Many commentators tend to talk about science and math as if they were neatly separable from language, liberal arts, and literature. That we can shorten column B (say liberal arts) and lengthen column A (say, science or business) and then we will have less B and more A. This presentation will argue that this is a bit of a devil’s bargain, and we will end up losing both. We will lose both because something that might be called complexity is both what the liberal arts excel at navigating, and that which underpins breakthroughs in science and business. so it is not that the liberal arts are somehow parasitic on scientific or economic breakthroughs, it’s actually precisely the opposite. That complexity, and creativity in the face of complexity, is the basis of groundbreaking investigation in all three: the liberal arts and the sciences, and economics and that the liberal arts, because they do not have this input/output fixation, this focus on efficiency they are in a privileged position because generally better situated than a Management 101 class to navigate complex systems, which have multiple and sometimes unknowable variables, not just one variable that we might call profit or empirical success, empirical success from the perspective of a rather naieve sort of modern, pre-Einsteinian, pre-quantum physics science.

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Tressie’s RVE speech and reflections

Tressie McMillan Cottom has published her talk from the Re-Visioning symposium on her blog, along with afterthoughts. You wouldn’t have known from listening, but much of her talk was edited at the last moment, in response to AIDS researcher Dr. Kimberly Hagen’s earlier talk about teaching one of Emory’s first MOOCs.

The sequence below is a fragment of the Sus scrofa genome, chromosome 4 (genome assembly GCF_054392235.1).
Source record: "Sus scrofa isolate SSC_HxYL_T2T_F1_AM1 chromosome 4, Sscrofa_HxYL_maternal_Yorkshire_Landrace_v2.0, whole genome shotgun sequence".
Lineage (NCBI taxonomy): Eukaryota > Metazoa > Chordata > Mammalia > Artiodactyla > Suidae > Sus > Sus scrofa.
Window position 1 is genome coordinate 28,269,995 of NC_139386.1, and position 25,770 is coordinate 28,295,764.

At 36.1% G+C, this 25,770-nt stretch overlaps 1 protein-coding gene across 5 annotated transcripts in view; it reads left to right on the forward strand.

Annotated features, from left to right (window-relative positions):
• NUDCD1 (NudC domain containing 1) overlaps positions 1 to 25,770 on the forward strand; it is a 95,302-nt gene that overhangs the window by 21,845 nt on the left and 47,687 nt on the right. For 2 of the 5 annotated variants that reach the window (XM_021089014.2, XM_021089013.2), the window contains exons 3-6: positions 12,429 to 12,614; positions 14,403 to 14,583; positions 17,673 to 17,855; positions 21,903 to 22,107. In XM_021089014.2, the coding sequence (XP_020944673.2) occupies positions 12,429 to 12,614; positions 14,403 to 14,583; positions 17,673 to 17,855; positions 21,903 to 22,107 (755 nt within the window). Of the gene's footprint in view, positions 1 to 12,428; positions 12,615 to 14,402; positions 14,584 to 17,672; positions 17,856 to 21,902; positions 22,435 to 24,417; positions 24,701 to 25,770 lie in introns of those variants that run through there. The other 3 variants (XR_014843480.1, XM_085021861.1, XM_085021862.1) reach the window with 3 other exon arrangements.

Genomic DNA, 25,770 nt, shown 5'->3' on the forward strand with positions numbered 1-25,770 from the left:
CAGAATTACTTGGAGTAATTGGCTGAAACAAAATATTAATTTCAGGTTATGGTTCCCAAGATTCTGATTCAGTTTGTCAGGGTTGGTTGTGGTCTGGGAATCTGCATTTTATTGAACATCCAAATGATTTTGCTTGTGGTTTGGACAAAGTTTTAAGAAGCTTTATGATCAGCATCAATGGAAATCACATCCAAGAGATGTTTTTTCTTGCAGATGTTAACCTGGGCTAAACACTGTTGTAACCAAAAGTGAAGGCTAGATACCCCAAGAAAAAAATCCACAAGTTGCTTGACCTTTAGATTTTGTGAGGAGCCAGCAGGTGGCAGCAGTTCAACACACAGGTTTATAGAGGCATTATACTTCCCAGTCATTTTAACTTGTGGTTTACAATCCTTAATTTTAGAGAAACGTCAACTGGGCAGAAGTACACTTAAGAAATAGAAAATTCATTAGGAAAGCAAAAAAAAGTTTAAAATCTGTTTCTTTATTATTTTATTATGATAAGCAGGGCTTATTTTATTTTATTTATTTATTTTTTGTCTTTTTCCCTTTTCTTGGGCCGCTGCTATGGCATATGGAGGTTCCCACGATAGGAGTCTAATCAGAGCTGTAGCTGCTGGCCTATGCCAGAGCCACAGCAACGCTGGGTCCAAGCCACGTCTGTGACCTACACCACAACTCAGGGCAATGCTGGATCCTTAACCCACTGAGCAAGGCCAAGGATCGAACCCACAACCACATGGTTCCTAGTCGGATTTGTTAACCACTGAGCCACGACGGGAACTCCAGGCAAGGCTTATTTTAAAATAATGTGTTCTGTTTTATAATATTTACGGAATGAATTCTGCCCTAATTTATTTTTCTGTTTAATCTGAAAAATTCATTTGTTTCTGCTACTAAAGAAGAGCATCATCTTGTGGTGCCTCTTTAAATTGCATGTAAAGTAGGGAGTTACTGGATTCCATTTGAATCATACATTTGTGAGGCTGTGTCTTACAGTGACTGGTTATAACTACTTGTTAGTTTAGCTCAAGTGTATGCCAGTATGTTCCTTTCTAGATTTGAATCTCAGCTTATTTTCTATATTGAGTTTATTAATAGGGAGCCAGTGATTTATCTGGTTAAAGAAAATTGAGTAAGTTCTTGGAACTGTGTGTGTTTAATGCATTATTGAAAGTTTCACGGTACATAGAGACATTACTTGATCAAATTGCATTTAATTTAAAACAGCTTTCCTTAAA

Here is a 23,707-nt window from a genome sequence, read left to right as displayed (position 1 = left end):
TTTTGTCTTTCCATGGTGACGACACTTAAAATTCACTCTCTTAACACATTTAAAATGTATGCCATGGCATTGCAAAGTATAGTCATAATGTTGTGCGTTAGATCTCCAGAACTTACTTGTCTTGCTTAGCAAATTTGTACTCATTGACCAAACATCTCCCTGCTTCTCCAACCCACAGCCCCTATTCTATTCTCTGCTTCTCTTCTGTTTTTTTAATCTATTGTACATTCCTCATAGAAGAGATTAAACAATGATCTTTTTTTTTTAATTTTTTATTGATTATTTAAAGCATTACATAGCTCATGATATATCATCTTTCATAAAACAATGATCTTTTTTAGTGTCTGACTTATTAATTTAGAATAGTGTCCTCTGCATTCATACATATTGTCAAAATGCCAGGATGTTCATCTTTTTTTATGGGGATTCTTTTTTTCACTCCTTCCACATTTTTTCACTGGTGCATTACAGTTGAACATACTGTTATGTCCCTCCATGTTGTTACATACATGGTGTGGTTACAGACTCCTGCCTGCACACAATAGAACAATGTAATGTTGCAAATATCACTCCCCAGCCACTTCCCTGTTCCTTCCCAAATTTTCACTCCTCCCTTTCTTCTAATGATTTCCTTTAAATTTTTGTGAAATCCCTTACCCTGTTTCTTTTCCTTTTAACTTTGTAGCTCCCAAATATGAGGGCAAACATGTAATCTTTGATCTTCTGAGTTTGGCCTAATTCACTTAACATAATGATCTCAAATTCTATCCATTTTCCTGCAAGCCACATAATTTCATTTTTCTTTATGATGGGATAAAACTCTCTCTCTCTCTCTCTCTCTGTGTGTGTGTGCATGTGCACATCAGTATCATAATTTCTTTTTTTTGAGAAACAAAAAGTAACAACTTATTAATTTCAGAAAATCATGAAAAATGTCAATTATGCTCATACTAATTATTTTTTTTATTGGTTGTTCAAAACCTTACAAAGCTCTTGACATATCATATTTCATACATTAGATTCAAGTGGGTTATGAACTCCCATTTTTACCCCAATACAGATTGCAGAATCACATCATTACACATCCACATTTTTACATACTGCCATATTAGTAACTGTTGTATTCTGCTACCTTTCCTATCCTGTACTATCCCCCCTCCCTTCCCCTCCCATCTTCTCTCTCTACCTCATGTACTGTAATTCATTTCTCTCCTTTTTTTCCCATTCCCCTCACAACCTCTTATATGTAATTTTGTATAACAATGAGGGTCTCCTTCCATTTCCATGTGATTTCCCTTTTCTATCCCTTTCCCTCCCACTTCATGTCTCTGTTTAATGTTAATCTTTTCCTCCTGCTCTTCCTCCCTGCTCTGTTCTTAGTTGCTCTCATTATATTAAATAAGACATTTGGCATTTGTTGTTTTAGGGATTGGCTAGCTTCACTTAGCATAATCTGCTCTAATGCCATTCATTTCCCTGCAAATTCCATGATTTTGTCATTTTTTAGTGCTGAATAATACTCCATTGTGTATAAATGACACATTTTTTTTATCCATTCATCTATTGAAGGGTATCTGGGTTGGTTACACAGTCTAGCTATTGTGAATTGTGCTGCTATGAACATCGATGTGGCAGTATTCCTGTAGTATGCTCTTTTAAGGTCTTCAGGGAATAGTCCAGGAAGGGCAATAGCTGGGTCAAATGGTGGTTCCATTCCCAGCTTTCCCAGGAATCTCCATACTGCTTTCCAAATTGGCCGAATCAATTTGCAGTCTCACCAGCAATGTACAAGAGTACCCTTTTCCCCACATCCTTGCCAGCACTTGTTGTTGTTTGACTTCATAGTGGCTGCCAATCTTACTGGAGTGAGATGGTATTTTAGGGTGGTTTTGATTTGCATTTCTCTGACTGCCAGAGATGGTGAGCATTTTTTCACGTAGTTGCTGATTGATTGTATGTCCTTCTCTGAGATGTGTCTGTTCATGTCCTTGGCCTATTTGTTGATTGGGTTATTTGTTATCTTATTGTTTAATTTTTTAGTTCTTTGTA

The panel on which Tressie spoke, which also featured Michelle Ledder of the Graduate Division of Religion and David Mullins of Comparative Literature, was one of the more electrifying conference experiences many of us had witnessed in a long time.* Jason Francisco, our faculty ally in Visual Arts, remarked that it was definitely the most compelling performance he had seen in the VAB gallery. We hope to make more of the presentations available in the coming days.

*I write this even having been present at the seminotorious Lee Edelman/Jack Halberstam standoff at the last MLA.

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Essence of Emory = censoring student expression

In the wake of yesterday’s Re-Visioning Symposium, which was a tremendous success (photos and reflections to come), one of our organizers received the following polite but loaded e-mail:

I hope your event went well last night and we need a favor. Can you please pull your signage and yellow ribbons from trees, poles, etc, on campus today?

We have many future college students touring campus this week and we want their “vision” of Emory to be as clean and neat as possible.

Thank you,

Jimmy Powell
Director Exterior Services
Campus Services

In fact, campus workers began tearing down our signs (none of which were as imposing as a 60-foot tall Dooley) and erasing our sidewalk chalk on Sunday night and Monday morning, before the symposium began. This was an academic conference sponsored by three Emory departments. Can’t let potential freshmen be exposed to any of that!

Powell and Exterior Services have also run into conflict with Students and Workers in Solidarity over student activists’ banners.

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Wagner and the rhetoric of “truth”